1. Top of page
  2. Abstract
  3. Diversity of brain lipids
  4. Lipidomics and mass spectrometry
  5. Oxidative lipidomics
  6. Application of oxidative lipidomics approach to TBI
  7. Imaging lipids in the brain
  8. Conclusions
  9. Acknowledgements
  10. References

Mass spectrometry has been employed by our group and a number of other groups to detect and analyze oxidized lipid products. However, these studies have been met with some difficulty because of the points mentioned above. In addition, the ability to detect the loss of a hydroperoxy or hydroxy group by various mass spectrometric scanning/fragmentation techniques has been met with limited success.

This problem is actually two fold. First, the species of interest must be present in sufficient concentration to perform any type of fragmentation. As stated above, peroxidized lipids exist in low abundance to begin with. Second, the group of interest must be able to be fragmented at the expense of all other fragmentations, that is, it must be one of the only groups lost. As it requires more energy to ‘dissociate’ an OH or OOH group than it does to fragment the remainder of the phospholipid in question, one cannot scan for losses of 16 or 32 Da very easily as other fragmentations within the phospholipid structure will also occur. Taking all of the above points together, detection of brain lipid hydroperoxides becomes an extremely challenging task.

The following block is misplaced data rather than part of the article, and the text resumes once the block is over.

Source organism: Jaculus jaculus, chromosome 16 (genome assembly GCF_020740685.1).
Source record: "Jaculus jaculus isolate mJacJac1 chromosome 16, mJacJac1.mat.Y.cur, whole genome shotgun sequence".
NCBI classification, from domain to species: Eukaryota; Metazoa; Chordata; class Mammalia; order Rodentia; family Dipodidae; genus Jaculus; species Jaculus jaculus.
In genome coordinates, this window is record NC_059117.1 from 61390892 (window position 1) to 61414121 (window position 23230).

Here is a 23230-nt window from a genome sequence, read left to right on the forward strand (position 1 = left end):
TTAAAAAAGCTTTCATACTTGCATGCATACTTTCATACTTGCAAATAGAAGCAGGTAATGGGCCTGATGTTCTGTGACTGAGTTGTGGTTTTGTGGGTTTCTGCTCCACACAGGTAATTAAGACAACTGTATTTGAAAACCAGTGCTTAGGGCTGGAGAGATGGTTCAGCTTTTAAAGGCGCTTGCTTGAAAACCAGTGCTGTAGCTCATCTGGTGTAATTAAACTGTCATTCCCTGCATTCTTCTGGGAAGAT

Lipid peroxidation has been widely studied in TBI (Lewen et al. 2000; Roof and Hall 2000; Bazan 2006). A number of lipid peroxidation markers such as F2-isoprostane and malondialdehyde, have been shown to increase in brain tissue, serum and CSF after experimental and clinical TBI (Hoffman et al. 1996; Tyurin et al. 2000; Kasprzak et al. 2001; Bayir et al. 2002; Singh et al. 2006; Seifman et al. 2008). Several studies suggest that lipid oxidation markers might be associated with outcome after clinical TBI. Increased levels of highly oxidizable PUFA in CSF were associated with worse clinical outcome in adults with severe TBI (Pilitsis et al. 2003). Increased levels of thiobutiric acid reactive substances in CSF correlate with TBI severity in adults with contusion (Kasprzak et al. 2001). Although these markers give an idea about the scale of lipid peroxidation they do not indicate the source of lipid being oxidized. The latter is important for design of targeted therapeutic interventions.